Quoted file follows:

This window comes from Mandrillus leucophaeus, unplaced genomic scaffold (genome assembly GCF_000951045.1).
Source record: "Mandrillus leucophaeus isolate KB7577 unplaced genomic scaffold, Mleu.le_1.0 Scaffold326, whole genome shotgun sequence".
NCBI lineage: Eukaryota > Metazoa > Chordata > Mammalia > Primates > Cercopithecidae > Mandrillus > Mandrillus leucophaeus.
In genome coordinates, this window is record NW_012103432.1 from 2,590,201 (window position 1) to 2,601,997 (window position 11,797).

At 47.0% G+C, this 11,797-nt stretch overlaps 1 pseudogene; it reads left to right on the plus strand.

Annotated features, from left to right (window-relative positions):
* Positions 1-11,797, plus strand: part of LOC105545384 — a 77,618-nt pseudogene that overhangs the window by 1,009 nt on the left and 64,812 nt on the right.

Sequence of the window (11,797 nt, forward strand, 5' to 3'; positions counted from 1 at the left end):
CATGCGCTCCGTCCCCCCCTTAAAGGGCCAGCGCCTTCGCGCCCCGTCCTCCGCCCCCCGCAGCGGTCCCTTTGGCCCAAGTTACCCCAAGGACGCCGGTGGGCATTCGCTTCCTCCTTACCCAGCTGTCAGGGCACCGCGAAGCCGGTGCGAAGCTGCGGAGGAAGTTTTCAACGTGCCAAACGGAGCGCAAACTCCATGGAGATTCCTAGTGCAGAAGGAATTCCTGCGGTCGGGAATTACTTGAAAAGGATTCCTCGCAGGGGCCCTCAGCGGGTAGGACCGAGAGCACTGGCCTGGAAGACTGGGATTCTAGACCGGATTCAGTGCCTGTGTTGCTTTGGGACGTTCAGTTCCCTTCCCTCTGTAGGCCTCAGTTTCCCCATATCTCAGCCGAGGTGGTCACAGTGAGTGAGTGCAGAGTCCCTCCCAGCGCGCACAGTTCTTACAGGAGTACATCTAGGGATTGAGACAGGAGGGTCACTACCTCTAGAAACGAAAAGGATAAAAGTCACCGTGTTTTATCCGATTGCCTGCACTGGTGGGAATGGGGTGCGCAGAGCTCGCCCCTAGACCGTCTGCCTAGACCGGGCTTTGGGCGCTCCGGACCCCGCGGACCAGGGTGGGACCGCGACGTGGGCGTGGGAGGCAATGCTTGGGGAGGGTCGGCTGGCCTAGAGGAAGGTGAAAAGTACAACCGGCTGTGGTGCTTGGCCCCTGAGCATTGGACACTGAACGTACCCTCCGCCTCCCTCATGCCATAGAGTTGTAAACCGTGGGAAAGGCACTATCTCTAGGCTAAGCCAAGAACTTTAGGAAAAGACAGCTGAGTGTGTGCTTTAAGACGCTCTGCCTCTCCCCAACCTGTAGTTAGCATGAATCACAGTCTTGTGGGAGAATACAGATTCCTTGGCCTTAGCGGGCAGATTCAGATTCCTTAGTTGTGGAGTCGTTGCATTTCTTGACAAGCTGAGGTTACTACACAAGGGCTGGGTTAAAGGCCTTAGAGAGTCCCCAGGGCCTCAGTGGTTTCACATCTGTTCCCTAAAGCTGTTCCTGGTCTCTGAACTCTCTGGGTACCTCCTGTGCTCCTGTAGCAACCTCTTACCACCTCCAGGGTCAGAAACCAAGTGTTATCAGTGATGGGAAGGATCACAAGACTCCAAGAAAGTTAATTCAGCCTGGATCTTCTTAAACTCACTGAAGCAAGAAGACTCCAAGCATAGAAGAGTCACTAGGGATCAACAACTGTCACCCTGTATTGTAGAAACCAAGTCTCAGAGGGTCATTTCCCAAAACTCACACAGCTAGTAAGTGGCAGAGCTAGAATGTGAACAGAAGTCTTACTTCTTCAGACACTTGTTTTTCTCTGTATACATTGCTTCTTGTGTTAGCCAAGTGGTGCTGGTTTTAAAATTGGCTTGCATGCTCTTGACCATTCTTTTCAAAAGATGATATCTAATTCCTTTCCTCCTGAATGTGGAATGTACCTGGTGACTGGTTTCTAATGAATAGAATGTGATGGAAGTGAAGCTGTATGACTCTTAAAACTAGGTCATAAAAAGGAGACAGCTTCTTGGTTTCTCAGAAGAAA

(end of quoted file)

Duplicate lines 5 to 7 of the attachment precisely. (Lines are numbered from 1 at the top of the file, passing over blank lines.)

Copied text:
At 47.0% G+C, this 11,797-nt stretch overlaps 1 pseudogene; it reads left to right on the plus strand.

Annotated features, from left to right (window-relative positions):
* Positions 1-11,797, plus strand: part of LOC105545384 — a 77,618-nt pseudogene that overhangs the window by 1,009 nt on the left and 64,812 nt on the right.